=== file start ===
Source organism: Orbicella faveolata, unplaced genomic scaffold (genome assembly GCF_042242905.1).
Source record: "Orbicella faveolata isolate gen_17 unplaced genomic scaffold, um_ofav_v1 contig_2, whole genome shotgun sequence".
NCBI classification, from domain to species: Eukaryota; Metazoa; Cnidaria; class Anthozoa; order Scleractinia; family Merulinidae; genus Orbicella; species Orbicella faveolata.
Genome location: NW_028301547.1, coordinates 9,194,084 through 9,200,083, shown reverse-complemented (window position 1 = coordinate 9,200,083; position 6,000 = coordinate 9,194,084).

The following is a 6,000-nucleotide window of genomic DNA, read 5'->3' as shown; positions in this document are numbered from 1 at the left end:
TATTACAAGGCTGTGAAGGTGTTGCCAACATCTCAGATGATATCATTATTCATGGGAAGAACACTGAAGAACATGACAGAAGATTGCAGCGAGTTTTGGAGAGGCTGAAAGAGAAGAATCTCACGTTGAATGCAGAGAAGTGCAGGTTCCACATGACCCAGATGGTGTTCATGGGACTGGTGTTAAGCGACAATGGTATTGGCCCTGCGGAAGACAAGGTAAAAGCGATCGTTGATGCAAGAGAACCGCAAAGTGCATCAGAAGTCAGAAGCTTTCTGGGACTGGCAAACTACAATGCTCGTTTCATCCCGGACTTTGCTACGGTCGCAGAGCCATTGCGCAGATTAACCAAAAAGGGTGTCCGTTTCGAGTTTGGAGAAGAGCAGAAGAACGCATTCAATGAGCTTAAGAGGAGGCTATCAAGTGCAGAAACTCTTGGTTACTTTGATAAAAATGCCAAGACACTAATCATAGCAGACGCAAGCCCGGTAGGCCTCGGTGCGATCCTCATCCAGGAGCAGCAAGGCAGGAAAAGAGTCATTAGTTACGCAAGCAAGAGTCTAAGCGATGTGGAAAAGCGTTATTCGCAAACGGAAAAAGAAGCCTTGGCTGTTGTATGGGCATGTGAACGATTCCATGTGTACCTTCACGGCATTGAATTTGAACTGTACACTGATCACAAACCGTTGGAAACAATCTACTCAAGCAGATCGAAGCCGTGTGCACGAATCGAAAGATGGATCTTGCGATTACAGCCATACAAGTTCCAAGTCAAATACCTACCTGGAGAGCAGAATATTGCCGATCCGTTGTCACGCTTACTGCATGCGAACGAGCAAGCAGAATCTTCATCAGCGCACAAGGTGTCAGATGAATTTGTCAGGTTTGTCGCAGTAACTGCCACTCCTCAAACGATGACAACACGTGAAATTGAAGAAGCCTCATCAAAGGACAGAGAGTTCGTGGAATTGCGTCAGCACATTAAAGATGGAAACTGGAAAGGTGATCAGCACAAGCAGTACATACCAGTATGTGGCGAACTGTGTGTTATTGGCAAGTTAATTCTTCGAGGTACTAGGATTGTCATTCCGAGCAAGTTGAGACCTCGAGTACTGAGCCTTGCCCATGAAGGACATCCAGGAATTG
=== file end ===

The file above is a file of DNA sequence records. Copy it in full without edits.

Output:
Source organism: Orbicella faveolata, unplaced genomic scaffold (genome assembly GCF_042242905.1).
Source record: "Orbicella faveolata isolate gen_17 unplaced genomic scaffold, um_ofav_v1 contig_2, whole genome shotgun sequence".
NCBI classification, from domain to species: Eukaryota; Metazoa; Cnidaria; class Anthozoa; order Scleractinia; family Merulinidae; genus Orbicella; species Orbicella faveolata.
Genome location: NW_028301547.1, coordinates 9,194,084 through 9,200,083, shown reverse-complemented (window position 1 = coordinate 9,200,083; position 6,000 = coordinate 9,194,084).

The following is a 6,000-nucleotide window of genomic DNA, read 5'->3' as shown; positions in this document are numbered from 1 at the left end:
TATTACAAGGCTGTGAAGGTGTTGCCAACATCTCAGATGATATCATTATTCATGGGAAGAACACTGAAGAACATGACAGAAGATTGCAGCGAGTTTTGGAGAGGCTGAAAGAGAAGAATCTCACGTTGAATGCAGAGAAGTGCAGGTTCCACATGACCCAGATGGTGTTCATGGGACTGGTGTTAAGCGACAATGGTATTGGCCCTGCGGAAGACAAGGTAAAAGCGATCGTTGATGCAAGAGAACCGCAAAGTGCATCAGAAGTCAGAAGCTTTCTGGGACTGGCAAACTACAATGCTCGTTTCATCCCGGACTTTGCTACGGTCGCAGAGCCATTGCGCAGATTAACCAAAAAGGGTGTCCGTTTCGAGTTTGGAGAAGAGCAGAAGAACGCATTCAATGAGCTTAAGAGGAGGCTATCAAGTGCAGAAACTCTTGGTTACTTTGATAAAAATGCCAAGACACTAATCATAGCAGACGCAAGCCCGGTAGGCCTCGGTGCGATCCTCATCCAGGAGCAGCAAGGCAGGAAAAGAGTCATTAGTTACGCAAGCAAGAGTCTAAGCGATGTGGAAAAGCGTTATTCGCAAACGGAAAAAGAAGCCTTGGCTGTTGTATGGGCATGTGAACGATTCCATGTGTACCTTCACGGCATTGAATTTGAACTGTACACTGATCACAAACCGTTGGAAACAATCTACTCAAGCAGATCGAAGCCGTGTGCACGAATCGAAAGATGGATCTTGCGATTACAGCCATACAAGTTCCAAGTCAAATACCTACCTGGAGAGCAGAATATTGCCGATCCGTTGTCACGCTTACTGCATGCGAACGAGCAAGCAGAATCTTCATCAGCGCACAAGGTGTCAGATGAATTTGTCAGGTTTGTCGCAGTAACTGCCACTCCTCAAACGATGACAACACGTGAAATTGAAGAAGCCTCATCAAAGGACAGAGAGTTCGTGGAATTGCGTCAGCACATTAAAGATGGAAACTGGAAAGGTGATCAGCACAAGCAGTACATACCAGTATGTGGCGAACTGTGTGTTATTGGCAAGTTAATTCTTCGAGGTACTAGGATTGTCATTCCGAGCAAGTTGAGACCTCGAGTACTGAGCCTTGCCCATGAAGGACATCCAGGAATTG